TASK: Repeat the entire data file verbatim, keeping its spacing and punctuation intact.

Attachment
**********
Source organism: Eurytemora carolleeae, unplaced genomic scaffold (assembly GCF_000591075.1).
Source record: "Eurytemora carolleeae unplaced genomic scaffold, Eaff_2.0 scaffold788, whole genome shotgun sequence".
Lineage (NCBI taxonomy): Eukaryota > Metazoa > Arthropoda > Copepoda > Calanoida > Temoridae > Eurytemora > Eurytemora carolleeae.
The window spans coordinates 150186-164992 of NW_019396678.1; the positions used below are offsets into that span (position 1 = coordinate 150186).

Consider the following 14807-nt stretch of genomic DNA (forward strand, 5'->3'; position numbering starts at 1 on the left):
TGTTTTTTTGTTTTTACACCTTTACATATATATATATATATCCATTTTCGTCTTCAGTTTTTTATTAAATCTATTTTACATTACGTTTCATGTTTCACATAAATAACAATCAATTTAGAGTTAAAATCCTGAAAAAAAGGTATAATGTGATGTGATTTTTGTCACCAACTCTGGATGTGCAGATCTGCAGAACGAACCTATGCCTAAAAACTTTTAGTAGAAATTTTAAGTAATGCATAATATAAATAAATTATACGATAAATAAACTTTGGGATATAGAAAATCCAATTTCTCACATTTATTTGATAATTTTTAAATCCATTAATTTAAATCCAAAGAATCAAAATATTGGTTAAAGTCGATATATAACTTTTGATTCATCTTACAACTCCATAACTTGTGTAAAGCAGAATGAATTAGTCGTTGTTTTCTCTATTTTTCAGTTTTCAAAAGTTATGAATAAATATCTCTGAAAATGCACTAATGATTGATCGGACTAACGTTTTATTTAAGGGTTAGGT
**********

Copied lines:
Source organism: Eurytemora carolleeae, unplaced genomic scaffold (assembly GCF_000591075.1).
Source record: "Eurytemora carolleeae unplaced genomic scaffold, Eaff_2.0 scaffold788, whole genome shotgun sequence".
Lineage (NCBI taxonomy): Eukaryota > Metazoa > Arthropoda > Copepoda > Calanoida > Temoridae > Eurytemora > Eurytemora carolleeae.
The window spans coordinates 150186-164992 of NW_019396678.1; the positions used below are offsets into that span (position 1 = coordinate 150186).

Consider the following 14807-nt stretch of genomic DNA (forward strand, 5'->3'; position numbering starts at 1 on the left):
TGTTTTTTTGTTTTTACACCTTTACATATATATATATATATCCATTTTCGTCTTCAGTTTTTTATTAAATCTATTTTACATTACGTTTCATGTTTCACATAAATAACAATCAATTTAGAGTTAAAATCCTGAAAAAAAGGTATAATGTGATGTGATTTTTGTCACCAACTCTGGATGTGCAGATCTGCAGAACGAACCTATGCCTAAAAACTTTTAGTAGAAATTTTAAGTAATGCATAATATAAATAAATTATACGATAAATAAACTTTGGGATATAGAAAATCCAATTTCTCACATTTATTTGATAATTTTTAAATCCATTAATTTAAATCCAAAGAATCAAAATATTGGTTAAAGTCGATATATAACTTTTGATTCATCTTACAACTCCATAACTTGTGTAAAGCAGAATGAATTAGTCGTTGTTTTCTCTATTTTTCAGTTTTCAAAAGTTATGAATAAATATCTCTGAAAATGCACTAATGATTGATCGGACTAACGTTTTATTTAAGGGTTAGGT